Computer viruses used to be very obvious - you'd know that your computer was infected because threatening messages would appear on your screen, or applications stopped working. Today's malware instead tries to be as secretive as possible - the goal is to get onto your machine and start stealing valuable information, not to show off programming tricks. Many of today's attacks come wrapped in a cloak of pseudo-legitimacy, appearing as a message or request for information from an official source, such as your bank, eBay, even the Humboldt State University Technology Help Desk.
HSU's support team does not send information about system upgrades or patches via email. Your bank won't ask for your password via email, nor will it ask you to log in to your account and change your password. So if you receive an email asking for information that you would consider confidential (social security number, HSU or online banking passwords, for example), or with an attachment you didn't request, contact the sender by phone to check the legitimacy of the message. Check out these real examples of phishing mails sent to HSU.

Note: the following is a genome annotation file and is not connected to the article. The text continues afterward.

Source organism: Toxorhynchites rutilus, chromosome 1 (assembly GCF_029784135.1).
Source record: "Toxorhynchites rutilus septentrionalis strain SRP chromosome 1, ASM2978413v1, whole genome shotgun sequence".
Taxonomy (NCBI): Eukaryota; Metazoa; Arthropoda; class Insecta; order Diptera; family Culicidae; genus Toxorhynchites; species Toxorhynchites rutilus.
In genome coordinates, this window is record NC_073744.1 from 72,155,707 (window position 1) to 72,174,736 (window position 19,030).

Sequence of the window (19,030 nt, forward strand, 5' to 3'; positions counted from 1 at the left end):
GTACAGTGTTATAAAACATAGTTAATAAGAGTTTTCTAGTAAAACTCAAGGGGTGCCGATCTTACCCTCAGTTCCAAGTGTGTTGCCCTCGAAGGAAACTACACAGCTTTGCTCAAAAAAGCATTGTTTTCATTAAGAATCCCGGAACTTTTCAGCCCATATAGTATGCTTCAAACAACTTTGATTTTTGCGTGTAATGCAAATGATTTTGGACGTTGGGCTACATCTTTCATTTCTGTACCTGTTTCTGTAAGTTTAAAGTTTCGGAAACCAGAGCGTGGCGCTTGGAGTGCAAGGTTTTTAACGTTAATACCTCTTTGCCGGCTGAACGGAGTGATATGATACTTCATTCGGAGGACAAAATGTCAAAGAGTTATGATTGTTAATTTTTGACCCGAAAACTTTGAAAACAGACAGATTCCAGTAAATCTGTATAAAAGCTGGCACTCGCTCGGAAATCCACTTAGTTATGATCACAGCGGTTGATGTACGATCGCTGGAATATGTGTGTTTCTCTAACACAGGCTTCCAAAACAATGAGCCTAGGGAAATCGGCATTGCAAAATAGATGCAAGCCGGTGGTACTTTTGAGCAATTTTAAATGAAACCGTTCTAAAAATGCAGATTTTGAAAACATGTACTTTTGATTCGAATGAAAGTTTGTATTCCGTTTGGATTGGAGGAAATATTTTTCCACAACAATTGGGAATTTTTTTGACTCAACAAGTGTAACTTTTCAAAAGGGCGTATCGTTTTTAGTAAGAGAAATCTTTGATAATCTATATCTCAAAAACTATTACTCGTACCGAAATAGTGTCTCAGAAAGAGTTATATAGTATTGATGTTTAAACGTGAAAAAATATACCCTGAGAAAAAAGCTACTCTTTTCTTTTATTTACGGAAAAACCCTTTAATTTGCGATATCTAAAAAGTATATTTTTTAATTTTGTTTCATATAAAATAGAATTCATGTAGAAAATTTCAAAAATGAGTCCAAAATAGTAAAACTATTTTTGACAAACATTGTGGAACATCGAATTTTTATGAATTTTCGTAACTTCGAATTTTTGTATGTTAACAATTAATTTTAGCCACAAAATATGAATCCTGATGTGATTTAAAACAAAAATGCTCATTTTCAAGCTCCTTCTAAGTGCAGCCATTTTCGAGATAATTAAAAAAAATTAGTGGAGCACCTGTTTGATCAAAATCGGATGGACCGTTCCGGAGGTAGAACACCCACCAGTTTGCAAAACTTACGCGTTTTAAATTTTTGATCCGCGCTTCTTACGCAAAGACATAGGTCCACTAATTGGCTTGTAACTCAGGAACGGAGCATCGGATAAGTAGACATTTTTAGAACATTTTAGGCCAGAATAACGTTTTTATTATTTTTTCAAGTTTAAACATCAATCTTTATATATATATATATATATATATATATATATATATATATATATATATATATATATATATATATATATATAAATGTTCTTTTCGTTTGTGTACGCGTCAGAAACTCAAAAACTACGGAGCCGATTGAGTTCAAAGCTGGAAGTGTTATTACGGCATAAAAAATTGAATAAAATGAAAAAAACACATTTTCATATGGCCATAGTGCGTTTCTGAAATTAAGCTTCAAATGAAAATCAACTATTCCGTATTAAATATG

A note on email attachments
Because certain file types are commonly used to transmit malware, those types of file may not be sent over the HSU email system as an attachment to a message. It's best to use SFTP to upload those files to your Network Folder to transfer them to someone else on campus. If you attempt to send an unsafe attachment via email, you'll see an error message similar to the following:
HSU has a campus-wide license agreement for Microsoft's System Center Endpoint Protection, so all HSU-owned computers are automatically protected. Student, staff, and faculty personally-owned computers are protected until April 2014 under the terms of HSU's previous campus-wide license for Sophos Antivirus.
Any of these antivirus programs is approved for use on devices connecting to HSU networks.